BRIAN CAMERON, CO-OPERATIVE PIONEER

Honorary Member Brian Cameron received the Outstanding Co-operative Contribution award in recognition of his extraordinary efforts and achievements on behalf of the co-operative business sector.

In 1979 Ashburton farmer, Brian Cameron, led a group of like-minded business and community leaders in creating a voice for New Zealand’s then ailing agricultural co-operative business sector. He did this firstly through a working party, and then in 1982 via the creation of a not-for-profit membership organisation to represent the country’s co-operatives, mutuals and societies known as the NZ Agricultural Cooperatives Association. This industry body was re-named Cooperative Business NZ in 2012.

In addition, Brian has been the key founder of Irrigation NZ back in 1978. This industry body supports more than 50 separate irrigation schemes and played a pivotal role in the establishment of two large schemes in the Mid Canterbury region. Brian has also served on the board of PPCS (now known as Silver Fern Farms) from 1981-2001, while he was fully involved in the formation of Ravensdown Fertiliser Co-op and Electricity Ashburton Co-op.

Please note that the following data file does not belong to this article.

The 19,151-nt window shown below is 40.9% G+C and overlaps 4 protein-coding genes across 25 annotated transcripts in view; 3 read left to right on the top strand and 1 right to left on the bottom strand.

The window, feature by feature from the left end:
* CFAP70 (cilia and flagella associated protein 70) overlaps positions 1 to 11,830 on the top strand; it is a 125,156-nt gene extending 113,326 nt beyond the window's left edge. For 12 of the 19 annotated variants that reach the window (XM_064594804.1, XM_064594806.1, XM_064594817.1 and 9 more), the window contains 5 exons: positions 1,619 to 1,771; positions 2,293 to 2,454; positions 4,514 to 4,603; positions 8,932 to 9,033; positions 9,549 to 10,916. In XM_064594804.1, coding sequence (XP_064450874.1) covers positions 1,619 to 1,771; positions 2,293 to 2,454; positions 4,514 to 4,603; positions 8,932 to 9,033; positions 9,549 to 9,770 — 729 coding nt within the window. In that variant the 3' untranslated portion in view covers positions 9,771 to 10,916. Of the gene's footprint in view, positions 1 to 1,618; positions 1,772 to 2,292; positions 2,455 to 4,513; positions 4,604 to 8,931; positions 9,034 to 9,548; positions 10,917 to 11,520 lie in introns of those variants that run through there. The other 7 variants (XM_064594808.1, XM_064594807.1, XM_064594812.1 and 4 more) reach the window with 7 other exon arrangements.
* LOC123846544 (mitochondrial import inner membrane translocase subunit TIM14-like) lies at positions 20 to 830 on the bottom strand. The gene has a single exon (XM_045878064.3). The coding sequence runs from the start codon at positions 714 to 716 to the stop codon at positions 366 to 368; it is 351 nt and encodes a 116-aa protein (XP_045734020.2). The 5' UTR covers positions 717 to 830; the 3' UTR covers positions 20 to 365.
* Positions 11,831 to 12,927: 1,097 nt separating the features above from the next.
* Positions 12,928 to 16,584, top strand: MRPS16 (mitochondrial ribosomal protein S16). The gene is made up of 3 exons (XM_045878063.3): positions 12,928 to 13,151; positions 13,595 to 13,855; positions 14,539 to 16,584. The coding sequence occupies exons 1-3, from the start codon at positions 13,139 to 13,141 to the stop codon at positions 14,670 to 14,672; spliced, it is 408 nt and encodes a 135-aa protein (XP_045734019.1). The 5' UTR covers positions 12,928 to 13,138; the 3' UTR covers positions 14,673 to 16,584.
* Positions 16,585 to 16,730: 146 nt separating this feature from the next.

Finally, Brian served on the Lincoln University Council right through the 1980s and 1990s, and was awarded the Bledisloe Medal from the university in 2001.

Craig Presland describes Mr Cameron as “a true legend within New Zealand’s co-operative economy in the modern era.”

“While chairing our fledgling membership organisation for almost two decades, Brian insisted that kiwi co-operatives and mutuals be represented, protected and supported by separate legislation.

“Due in large part to Brian’s leadership and perseverance, extensive legal work was done during the 1990s, culminating in the NZ Cooperative Companies Act 1996. It was an innovative piece of legislation which has generated considerable overseas interest. It has been highly successful with its low compliance costs and commercial focus enabling co-operatives to grow and take a significant and influential place in the economy and wider society”.